Guest Post: Japanese Tiramisu Chocolates

October 15th, 2012 by CamNMere

I’m currently at the Society for Neuroscience conference in New Orleans, so I’m turning things over to some globe-trotting friends this week. Cameron and Meredith are former roommates of mine (we did lots of chocolate truffle tastings together), and they’re writing about some treats they bought on a recent trip through Japan. ~Rosa

Hello folks! It’s a pleasure to be here.

I recently schlepped a 40-something pound duffel bag of candy and snacks back from Japan, at the instigation of my travel companion and co-taster Meredith. Customs gave me some pretty weird looks! We’ll be picking a few of the gems from the pile to share with you over the next couple of posts.

Today’s selection is Tiramisu Chocolate and Maccha Tiramisu Chocolate. The packaging lacks an English translation of the brand name, and searching by radical helpfully provides “former time pioneer”. If anyone knows the answer, I’m all ears!

The gold symbol on the right proclaims that they were a 2011 selection by Monde Selection; I’m unaware of how reputable that organization is.

On to the candy! Tiramisu Chocolate’s up first.

Cameron’s Notes:
It smells like cocoa, dark and powdery, but it doesn’t come through in the flavor – the cocoa layer on the outside is very thin. The almond in the middle is quite nice – the crunch is right on. I’d guess they probably dry-roasted the nut from the flavor and crunchiness.

The middle tiramisu layer dominates the flavor and lingers nicely, but it is not as almondy as I would hope and is instead very buttery. I’d prefer this treat to be a hair sweeter and have stronger nut flavor, but overall it’s pretty tasty. An OM – I’d eat these happily, but there are a lot of things I would buy instead if I saw them on the shelf.

Meredith’s Notes:
I am a huge sucker for any sort of coated almond confection, so I had high expectations for the tiramisu almonds, and they mostly delivered. I thought the middle “custard” layer might be yogurty based on its appearance, but it had the more neutral flavor and slippery mouthfeel of a vanilla buttercream, providing a satisfying contrast with the almond crunch.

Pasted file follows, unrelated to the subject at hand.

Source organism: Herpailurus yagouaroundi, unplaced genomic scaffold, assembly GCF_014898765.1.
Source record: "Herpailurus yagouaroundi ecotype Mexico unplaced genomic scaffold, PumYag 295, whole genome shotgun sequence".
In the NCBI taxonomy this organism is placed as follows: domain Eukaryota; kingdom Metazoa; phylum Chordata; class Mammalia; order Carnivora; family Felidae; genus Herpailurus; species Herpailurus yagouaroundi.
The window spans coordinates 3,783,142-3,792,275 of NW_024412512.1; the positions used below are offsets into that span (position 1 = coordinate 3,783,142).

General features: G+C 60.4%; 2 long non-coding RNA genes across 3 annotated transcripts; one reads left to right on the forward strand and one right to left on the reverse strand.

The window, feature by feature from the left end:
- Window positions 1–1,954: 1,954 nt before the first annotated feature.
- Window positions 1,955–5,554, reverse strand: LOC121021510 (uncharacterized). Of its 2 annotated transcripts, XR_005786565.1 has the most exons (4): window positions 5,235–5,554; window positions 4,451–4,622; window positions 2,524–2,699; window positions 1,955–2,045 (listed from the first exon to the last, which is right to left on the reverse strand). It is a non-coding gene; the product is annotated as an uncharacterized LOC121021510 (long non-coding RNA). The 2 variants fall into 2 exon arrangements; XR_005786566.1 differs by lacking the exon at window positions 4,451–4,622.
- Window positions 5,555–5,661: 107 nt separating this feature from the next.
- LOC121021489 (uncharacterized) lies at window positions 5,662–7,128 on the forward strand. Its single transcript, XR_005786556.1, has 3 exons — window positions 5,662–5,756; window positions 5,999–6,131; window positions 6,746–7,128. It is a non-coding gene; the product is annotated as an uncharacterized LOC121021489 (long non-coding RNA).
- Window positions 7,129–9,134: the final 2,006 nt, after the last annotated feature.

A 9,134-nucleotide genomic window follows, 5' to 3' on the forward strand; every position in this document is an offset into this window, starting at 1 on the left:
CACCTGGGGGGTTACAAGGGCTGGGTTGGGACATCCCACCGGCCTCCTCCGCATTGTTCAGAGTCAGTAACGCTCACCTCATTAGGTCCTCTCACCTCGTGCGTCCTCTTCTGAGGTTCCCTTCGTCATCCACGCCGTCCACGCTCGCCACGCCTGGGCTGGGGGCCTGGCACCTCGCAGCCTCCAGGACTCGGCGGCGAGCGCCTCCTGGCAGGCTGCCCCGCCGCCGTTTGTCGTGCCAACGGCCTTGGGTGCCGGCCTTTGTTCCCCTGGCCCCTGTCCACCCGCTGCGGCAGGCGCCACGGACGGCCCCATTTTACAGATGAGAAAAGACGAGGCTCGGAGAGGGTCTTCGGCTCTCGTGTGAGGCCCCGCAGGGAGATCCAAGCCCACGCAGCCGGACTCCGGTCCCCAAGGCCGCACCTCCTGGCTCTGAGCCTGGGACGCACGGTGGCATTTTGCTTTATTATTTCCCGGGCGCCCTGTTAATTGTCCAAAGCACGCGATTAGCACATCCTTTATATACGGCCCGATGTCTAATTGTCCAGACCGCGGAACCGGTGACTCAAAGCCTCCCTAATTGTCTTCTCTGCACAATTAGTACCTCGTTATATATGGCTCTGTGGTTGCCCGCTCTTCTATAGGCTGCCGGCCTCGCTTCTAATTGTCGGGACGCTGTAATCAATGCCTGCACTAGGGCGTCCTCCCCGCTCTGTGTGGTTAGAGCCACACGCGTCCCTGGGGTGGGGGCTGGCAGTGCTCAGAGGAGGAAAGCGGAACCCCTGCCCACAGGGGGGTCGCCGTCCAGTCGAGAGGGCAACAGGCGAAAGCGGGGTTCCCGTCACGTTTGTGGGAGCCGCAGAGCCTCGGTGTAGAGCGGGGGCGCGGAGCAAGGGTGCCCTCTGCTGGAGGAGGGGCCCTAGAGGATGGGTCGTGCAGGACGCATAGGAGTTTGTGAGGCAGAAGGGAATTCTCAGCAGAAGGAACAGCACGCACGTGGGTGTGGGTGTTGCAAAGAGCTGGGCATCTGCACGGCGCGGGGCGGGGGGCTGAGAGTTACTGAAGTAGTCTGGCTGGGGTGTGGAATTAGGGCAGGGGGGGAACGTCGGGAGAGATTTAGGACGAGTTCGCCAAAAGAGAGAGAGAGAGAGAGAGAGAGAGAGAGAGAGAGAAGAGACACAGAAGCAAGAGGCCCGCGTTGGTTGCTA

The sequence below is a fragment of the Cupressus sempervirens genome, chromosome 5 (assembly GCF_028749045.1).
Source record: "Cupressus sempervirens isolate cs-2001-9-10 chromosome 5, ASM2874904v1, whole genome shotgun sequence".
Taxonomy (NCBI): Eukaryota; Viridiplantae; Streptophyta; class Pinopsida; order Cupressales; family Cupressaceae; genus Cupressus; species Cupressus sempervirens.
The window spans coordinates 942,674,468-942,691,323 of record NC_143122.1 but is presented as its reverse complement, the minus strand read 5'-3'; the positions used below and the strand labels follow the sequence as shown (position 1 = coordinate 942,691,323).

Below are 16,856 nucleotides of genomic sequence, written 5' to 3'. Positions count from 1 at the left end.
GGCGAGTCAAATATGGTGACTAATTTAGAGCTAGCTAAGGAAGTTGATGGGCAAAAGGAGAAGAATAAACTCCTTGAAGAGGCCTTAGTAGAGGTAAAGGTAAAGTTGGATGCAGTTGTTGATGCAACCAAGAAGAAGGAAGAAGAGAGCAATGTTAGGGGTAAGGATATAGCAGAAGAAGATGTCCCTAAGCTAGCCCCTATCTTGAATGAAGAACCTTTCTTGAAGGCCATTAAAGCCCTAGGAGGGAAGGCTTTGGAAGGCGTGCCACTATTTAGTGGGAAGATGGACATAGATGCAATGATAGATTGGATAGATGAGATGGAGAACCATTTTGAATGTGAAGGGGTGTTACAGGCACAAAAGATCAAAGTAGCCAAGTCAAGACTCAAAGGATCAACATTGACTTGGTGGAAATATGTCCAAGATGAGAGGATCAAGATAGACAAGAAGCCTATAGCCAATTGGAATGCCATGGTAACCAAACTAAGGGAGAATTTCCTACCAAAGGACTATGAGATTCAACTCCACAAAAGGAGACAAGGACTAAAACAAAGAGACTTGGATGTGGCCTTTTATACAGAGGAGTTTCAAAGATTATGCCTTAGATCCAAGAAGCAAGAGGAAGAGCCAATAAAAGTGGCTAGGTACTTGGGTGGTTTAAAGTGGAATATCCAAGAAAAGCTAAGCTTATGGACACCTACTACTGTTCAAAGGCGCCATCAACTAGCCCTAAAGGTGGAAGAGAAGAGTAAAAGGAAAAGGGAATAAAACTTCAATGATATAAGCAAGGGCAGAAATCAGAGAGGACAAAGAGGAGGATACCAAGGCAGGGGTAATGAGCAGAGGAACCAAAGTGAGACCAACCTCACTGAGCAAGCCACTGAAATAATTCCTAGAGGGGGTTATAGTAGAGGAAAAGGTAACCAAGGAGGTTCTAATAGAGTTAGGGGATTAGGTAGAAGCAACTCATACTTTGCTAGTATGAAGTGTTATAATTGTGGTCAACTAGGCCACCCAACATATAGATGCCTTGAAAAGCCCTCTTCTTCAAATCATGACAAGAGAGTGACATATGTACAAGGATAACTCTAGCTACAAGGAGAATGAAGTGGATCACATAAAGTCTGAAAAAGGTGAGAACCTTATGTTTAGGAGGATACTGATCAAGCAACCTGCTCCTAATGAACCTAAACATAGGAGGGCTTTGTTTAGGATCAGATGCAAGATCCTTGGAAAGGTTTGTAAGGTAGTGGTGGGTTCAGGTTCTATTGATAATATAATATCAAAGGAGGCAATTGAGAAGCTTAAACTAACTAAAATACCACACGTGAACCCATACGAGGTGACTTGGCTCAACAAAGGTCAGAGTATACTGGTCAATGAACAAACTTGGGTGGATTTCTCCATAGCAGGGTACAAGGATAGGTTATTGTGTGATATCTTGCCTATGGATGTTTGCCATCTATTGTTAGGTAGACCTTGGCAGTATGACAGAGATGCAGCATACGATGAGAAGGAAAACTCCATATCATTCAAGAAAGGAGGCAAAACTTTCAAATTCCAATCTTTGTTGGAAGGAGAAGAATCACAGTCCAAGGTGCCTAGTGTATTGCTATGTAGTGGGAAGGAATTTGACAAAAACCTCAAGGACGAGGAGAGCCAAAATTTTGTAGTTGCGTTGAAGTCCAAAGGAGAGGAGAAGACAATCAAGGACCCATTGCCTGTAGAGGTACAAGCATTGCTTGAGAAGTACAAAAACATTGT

Based on its name, I also expected some sort of coffee flavor to come through at some point, but I guess that referred more to the layered construction than the flavor, which was 99% butter-almond, 1% cocoa, 0% coffee. Though not complex or wildly innovative, these almonds are a solid contribution to the coated nut domain. OM.

On to the Maccha flavor!

Cameron’s Notes:
The maccha is undetectable to my nose. Notably softer than the cocoa flavor, to its detriment I feel – doesn’t nail the crunch nearly as well. The maccha powder is quite bitter – comparable to a dark chocolate, but lacking the complexity to back it up. It eventually ends up at the same butter flavor as before.

There’s a nice moment where the two flavors balance, but it’s fleeting, caught between the overly aggressive initial maccha flavor and the rather bland butter aftertaste. I like maccha in other contexts, but these are clearly inferior to the cocoa flavor.

Meredith’s Notes:
As an even bigger sucker for matcha-flavored anything, I found the matcha tiramisu nuts disappointingly weird. The unsweetened matcha powder coating the nuts completely dominated the experience and left an astringent, musty aftertaste in my mouth and nose.

I bravely sucked all the bitter powder off a second nut so that I could evaluate the inner regions of the confection without the confounding surface mustiness. Indeed, the matcha flavor was much more balanced and subtle in the buttercream layer. This would have been a much better treat if the matcha-infused buttery layer had been rolled in cocoa instead of matcha. A from me too.

This entry was posted onMonday, October 15th, 2012 at 8:00 am and is filed under --, Asian (China, Japan, and Korea), guest post, nuts, OM, review. You can follow any responses to this entry through the RSS 2.0 feed. You can leave a response, or trackback from your own site.

6 responses about “Guest Post: Japanese Tiramisu Chocolates”

  1. Charles said:

    Regarding the information regarding brand, “Ganso” (the two characters above “Tiramisu Chocolate” in katakana) simply means in this context “The Original” (or, more literally, the progenitor), and isn’t the brand or maker of the confection in question — it is merely the producer’s way of making a proprietary claim. Information regarding the maker/producer/packager should be on the back label, where the ingredients, net weight, etc., are listed. A google search for the candies turned up Purelait (http://www.purelait.co.jp/), and from the information posted and the information provided, it would seem they are they makers of your almonds!

  2. meredith said:

    awesome! thanks, charles! now i’m curious about the third flavor on the purelait website….

  3. Charles said:

    For the coated almonds, Coffee Tiramisu is the third flavour, it seems; they also have a whole list of other products, including a chocolate based on the almond-filled tiramisu, without the almond, corn-puff crunches, and a baked chocolate.

  4. claudio said:

    hey guys, do you know where is it possible to buy those chocolates. I am looking everywhere in the internet. thank you in advance

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